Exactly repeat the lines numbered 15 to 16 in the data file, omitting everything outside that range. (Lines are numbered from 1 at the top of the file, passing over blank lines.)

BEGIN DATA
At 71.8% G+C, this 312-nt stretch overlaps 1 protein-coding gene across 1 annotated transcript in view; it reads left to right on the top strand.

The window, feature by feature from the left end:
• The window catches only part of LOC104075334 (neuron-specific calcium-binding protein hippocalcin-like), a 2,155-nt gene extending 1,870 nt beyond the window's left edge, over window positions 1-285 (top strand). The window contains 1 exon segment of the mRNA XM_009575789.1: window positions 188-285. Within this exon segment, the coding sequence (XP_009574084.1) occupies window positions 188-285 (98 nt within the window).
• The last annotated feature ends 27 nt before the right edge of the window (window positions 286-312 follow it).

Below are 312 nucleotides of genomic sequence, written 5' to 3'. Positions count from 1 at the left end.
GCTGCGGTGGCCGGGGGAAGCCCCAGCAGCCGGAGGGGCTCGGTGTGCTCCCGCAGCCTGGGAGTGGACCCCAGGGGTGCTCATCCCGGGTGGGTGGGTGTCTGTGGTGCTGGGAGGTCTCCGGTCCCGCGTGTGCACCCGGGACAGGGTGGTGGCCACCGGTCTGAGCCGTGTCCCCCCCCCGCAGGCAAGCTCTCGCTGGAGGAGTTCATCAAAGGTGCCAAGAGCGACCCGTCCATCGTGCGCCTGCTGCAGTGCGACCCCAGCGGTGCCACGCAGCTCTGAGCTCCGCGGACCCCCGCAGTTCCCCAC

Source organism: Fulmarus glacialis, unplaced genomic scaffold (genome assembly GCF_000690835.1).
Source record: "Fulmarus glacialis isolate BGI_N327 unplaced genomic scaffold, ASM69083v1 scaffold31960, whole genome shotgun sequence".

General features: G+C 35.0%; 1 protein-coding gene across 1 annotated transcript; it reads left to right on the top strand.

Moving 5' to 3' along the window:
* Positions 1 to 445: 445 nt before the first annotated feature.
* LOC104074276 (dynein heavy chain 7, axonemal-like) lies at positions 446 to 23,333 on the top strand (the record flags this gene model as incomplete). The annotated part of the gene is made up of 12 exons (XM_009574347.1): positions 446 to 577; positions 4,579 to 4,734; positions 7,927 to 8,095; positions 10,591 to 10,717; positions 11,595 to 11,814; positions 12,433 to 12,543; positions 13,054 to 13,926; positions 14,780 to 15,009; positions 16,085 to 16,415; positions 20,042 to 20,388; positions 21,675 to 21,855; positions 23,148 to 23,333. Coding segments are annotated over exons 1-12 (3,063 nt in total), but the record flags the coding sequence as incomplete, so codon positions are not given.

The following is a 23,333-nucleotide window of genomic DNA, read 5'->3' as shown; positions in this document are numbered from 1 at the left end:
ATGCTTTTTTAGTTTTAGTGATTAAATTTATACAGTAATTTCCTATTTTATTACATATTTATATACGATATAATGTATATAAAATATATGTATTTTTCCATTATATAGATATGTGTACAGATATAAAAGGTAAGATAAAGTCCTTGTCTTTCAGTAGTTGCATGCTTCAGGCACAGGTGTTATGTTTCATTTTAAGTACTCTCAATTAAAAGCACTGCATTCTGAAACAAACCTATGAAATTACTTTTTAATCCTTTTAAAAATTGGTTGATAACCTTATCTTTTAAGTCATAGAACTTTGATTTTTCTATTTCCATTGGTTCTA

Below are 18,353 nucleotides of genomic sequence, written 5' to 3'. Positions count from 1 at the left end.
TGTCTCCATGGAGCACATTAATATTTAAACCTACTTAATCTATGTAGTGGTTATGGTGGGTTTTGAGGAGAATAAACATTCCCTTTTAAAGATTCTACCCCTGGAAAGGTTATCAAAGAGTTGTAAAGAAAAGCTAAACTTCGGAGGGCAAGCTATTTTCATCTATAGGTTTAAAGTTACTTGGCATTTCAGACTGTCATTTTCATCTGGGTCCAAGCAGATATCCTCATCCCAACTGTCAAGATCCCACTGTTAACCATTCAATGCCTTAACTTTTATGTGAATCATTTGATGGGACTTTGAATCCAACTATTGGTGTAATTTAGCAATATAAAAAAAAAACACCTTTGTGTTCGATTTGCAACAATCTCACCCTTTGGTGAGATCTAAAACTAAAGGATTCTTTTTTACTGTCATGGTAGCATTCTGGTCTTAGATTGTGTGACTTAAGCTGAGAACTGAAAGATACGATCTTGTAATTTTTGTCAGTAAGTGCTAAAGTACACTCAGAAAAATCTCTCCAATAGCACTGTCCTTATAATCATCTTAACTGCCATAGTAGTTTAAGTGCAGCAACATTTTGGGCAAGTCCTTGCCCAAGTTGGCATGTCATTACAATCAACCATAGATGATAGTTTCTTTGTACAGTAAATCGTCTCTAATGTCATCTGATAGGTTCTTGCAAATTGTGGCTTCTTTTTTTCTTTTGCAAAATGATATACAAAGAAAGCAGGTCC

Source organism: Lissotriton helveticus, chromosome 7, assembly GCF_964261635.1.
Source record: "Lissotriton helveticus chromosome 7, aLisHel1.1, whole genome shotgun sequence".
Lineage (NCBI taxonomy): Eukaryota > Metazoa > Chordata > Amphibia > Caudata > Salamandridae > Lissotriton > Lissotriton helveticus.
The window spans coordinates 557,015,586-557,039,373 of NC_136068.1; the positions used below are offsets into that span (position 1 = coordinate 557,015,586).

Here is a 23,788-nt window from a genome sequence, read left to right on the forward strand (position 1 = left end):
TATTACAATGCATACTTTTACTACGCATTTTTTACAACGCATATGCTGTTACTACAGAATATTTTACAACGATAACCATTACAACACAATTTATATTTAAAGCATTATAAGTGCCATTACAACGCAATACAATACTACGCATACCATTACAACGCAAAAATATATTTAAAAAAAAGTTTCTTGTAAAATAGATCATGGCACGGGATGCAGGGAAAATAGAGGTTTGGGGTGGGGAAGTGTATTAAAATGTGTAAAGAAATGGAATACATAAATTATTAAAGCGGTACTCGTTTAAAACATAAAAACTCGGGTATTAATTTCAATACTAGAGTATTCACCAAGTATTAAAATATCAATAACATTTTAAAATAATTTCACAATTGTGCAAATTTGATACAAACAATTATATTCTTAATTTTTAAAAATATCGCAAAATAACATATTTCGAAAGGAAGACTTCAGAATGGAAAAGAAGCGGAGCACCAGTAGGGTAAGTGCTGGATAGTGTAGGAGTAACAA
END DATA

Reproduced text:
Below are 18,353 nucleotides of genomic sequence, written 5' to 3'. Positions count from 1 at the left end.
TGTCTCCATGGAGCACATTAATATTTAAACCTACTTAATCTATGTAGTGGTTATGGTGGGTTTTGAGGAGAATAAACATTCCCTTTTAAAGATTCTACCCCTGGAAAGGTTATCAAAGAGTTGTAAAGAAAAGCTAAACTTCGGAGGGCAAGCTATTTTCATCTATAGGTTTAAAGTTACTTGGCATTTCAGACTGTCATTTTCATCTGGGTCCAAGCAGATATCCTCATCCCAACTGTCAAGATCCCACTGTTAACCATTCAATGCCTTAACTTTTATGTGAATCATTTGATGGGACTTTGAATCCAACTATTGGTGTAATTTAGCAATATAAAAAAAAAACACCTTTGTGTTCGATTTGCAACAATCTCACCCTTTGGTGAGATCTAAAACTAAAGGATTCTTTTTTACTGTCATGGTAGCATTCTGGTCTTAGATTGTGTGACTTAAGCTGAGAACTGAAAGATACGATCTTGTAATTTTTGTCAGTAAGTGCTAAAGTACACTCAGAAAAATCTCTCCAATAGCACTGTCCTTATAATCATCTTAACTGCCATAGTAGTTTAAGTGCAGCAACATTTTGGGCAAGTCCTTGCCCAAGTTGGCATGTCATTACAATCAACCATAGATGATAGTTTCTTTGTACAGTAAATCGTCTCTAATGTCATCTGATAGGTTCTTGCAAATTGTGGCTTCTTTTTTTCTTTTGCAAAATGATATACAAAGAAAGCAGGTCC